I’m a big fan of compartmentalization. I like the idea that each subject has a neatly labeled and clearly defined box that it belongs in. While thinking on that subject, you’re in that box and once you’re done, you close the lid, where the subject safely stays put. At work you’re in the “work box” and at home you’re in the “home box”. Subject matter can’t be removed from its box and put into another and there is no leakage between boxes. Each box is sized, colored, and decorated in the appropriate manner to match the subject housed therein.
But life doesn’t work that way; everything is connected.
I once heard a speaker say that your living spaces (your house or room or apartment, your office or desk, your car, etc.) are a reflection of your mind. I found this both troubling and helpful. If you look at my desk, though I have a myriad of labeled file folders, my papers always end up in stacks, sorted in a way that is likely only decipherable by me. As much as this system would bother a more O.C.D. person, I can find everything I need as long as no one has messed with my piles.
As a child, my room was the source of many arguments because my definition of “organized” was a far cry from what my very neat mother wanted to see. I need a certain level of disorganization in my life (something I affectionately call “organized chaos”), but once I get to a certain point, I know something is wrong. I reached that point today. I got into my car after work and was appalled at its state. When I got home, I walked into my room and was taken aback at just how bad I had allowed things to get.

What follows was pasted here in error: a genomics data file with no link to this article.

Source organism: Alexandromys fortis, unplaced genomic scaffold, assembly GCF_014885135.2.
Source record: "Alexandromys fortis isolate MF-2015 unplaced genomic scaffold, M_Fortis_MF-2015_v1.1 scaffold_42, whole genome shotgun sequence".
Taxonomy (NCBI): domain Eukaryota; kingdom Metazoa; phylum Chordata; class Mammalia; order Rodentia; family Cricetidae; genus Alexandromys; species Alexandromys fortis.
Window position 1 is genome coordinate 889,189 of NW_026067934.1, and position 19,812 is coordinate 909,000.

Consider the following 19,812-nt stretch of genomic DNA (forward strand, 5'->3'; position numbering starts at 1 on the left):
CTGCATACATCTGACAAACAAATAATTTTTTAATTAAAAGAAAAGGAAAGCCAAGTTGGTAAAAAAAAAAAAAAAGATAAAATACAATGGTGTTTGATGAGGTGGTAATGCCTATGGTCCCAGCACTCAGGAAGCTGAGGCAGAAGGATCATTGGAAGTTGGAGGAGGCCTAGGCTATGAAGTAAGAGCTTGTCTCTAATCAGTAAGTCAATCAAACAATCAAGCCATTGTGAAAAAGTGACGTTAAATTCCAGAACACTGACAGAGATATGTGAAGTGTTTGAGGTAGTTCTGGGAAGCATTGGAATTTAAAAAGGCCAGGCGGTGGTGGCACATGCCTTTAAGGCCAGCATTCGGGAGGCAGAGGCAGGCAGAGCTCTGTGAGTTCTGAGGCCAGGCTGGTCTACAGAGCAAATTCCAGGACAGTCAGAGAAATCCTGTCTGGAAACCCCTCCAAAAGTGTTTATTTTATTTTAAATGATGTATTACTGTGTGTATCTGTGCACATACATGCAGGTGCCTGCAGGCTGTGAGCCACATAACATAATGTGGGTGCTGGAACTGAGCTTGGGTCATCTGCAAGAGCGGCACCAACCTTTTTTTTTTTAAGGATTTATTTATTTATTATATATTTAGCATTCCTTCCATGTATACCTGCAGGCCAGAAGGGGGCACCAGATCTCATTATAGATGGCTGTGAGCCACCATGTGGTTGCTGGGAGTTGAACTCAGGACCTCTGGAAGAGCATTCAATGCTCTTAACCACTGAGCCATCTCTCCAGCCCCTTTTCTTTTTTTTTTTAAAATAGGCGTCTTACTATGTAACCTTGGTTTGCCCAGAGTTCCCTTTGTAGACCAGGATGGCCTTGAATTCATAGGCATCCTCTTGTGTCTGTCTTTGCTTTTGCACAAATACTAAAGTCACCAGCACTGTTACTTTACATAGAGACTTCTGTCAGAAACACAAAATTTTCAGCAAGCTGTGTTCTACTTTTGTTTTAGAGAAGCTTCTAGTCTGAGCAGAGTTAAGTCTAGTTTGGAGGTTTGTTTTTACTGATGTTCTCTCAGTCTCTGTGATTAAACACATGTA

This has been a particularly stressful week for me for a number of reasons, but it took seeing my disheveled spaces for me to realize the extent of my internal discord.
This isn’t a post for me to rant about my crazy week or my messiness, but to direct all of us, myself included, back to the underlying truth: everything is connected. When God created the world, he didn’t do so in a vacuum, though sometimes it would be easier to think that he did. He made the plants and the animals and the humans all to work together and share the delicate ecosystem we call the earth. Our lives are intricately and beautifully connected to one another, we can’t operate in this “box” mentality, though that would surely be easier.
It’s been found that when positive leaps are made in one area of life, it’s likely for that positivity to reach to other areas. If you start going to the gym regularly, usually quitting smoking, drinking less, and eating healthier follow. In fact, when these changes are made, it has been shown that job performance and relationships can improve as well, all because of one positive step being taken. I think of it like dominoes falling: when one falls then it leads to another and another and another. To learn more about the habit loop, check out Charle’s Duhigg’s book The Power of Habit: Why We Do What We Do in Life and Business.
I encourage you to commit to making one positive step this week. Yours might look like reading your Bible every morning or cooking your meals at home or biking to work or spending an extra 15 minutes with your kids each day. Just take one positive step, not for a month or a year or a lifetime, just for a week, that’s completely doable! And then, after that week, let’s see what other positive things begin to happen along the way. It’s amazing how knocking over one little domino can start a beautiful chain reaction.